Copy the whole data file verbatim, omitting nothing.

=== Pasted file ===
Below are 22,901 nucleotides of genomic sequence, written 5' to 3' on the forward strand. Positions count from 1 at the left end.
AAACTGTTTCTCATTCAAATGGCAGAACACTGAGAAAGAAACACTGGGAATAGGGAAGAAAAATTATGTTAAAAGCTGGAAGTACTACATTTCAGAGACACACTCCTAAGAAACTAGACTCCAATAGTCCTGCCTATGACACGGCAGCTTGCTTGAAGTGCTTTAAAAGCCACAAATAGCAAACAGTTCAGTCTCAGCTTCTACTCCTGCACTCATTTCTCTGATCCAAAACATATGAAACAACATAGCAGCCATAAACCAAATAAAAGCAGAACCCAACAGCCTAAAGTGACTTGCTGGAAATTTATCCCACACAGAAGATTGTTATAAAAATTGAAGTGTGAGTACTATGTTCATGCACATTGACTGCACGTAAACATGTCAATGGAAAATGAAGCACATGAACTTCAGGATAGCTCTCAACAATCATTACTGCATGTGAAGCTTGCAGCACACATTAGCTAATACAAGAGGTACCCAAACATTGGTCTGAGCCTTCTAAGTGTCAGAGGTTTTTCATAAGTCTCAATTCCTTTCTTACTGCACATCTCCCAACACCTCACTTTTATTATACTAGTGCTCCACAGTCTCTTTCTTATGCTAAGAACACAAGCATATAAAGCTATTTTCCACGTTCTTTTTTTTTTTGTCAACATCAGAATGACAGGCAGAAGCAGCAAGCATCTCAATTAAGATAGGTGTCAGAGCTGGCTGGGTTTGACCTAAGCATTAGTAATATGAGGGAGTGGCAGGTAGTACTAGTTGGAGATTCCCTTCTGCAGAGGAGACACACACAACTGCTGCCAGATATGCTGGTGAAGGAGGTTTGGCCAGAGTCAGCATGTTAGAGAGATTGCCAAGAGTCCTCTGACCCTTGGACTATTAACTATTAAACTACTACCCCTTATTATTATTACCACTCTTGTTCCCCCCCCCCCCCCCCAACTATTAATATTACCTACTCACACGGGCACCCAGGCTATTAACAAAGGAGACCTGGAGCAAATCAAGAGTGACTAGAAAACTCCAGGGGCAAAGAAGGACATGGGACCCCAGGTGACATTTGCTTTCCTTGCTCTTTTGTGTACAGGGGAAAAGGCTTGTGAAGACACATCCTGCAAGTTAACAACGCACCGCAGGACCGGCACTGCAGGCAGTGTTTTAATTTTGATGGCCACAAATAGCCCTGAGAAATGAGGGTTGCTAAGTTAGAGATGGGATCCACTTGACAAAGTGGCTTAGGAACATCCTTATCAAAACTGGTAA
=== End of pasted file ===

Below are 22,901 nucleotides of genomic sequence, written 5' to 3' on the forward strand. Positions count from 1 at the left end.
AAACTGTTTCTCATTCAAATGGCAGAACACTGAGAAAGAAACACTGGGAATAGGGAAGAAAAATTATGTTAAAAGCTGGAAGTACTACATTTCAGAGACACACTCCTAAGAAACTAGACTCCAATAGTCCTGCCTATGACACGGCAGCTTGCTTGAAGTGCTTTAAAAGCCACAAATAGCAAACAGTTCAGTCTCAGCTTCTACTCCTGCACTCATTTCTCTGATCCAAAACATATGAAACAACATAGCAGCCATAAACCAAATAAAAGCAGAACCCAACAGCCTAAAGTGACTTGCTGGAAATTTATCCCACACAGAAGATTGTTATAAAAATTGAAGTGTGAGTACTATGTTCATGCACATTGACTGCACGTAAACATGTCAATGGAAAATGAAGCACATGAACTTCAGGATAGCTCTCAACAATCATTACTGCATGTGAAGCTTGCAGCACACATTAGCTAATACAAGAGGTACCCAAACATTGGTCTGAGCCTTCTAAGTGTCAGAGGTTTTTCATAAGTCTCAATTCCTTTCTTACTGCACATCTCCCAACACCTCACTTTTATTATACTAGTGCTCCACAGTCTCTTTCTTATGCTAAGAACACAAGCATATAAAGCTATTTTCCACGTTCTTTTTTTTTTTGTCAACATCAGAATGACAGGCAGAAGCAGCAAGCATCTCAATTAAGATAGGTGTCAGAGCTGGCTGGGTTTGACCTAAGCATTAGTAATATGAGGGAGTGGCAGGTAGTACTAGTTGGAGATTCCCTTCTGCAGAGGAGACACACACAACTGCTGCCAGATATGCTGGTGAAGGAGGTTTGGCCAGAGTCAGCATGTTAGAGAGATTGCCAAGAGTCCTCTGACCCTTGGACTATTAACTATTAAACTACTACCCCTTATTATTATTACCACTCTTGTTCCCCCCCCCCCCCCCCAACTATTAATATTACCTACTCACACGGGCACCCAGGCTATTAACAAAGGAGACCTGGAGCAAATCAAGAGTGACTAGAAAACTCCAGGGGCAAAGAAGGACATGGGACCCCAGGTGACATTTGCTTTCCTTGCTCTTTTGTGTACAGGGGAAAAGGCTTGTGAAGACACATCCTGCAAGTTAACAACGCACCGCAGGACCGGCACTGCAGGCAGTGTTTTAATTTTGATGGCCACAAATAGCCCTGAGAAATGAGGGTTGCTAAGTTAGAGATGGGATCCACTTGACAAAGTGGCTTAGGAACATCCTTATCAAAACTGGTAA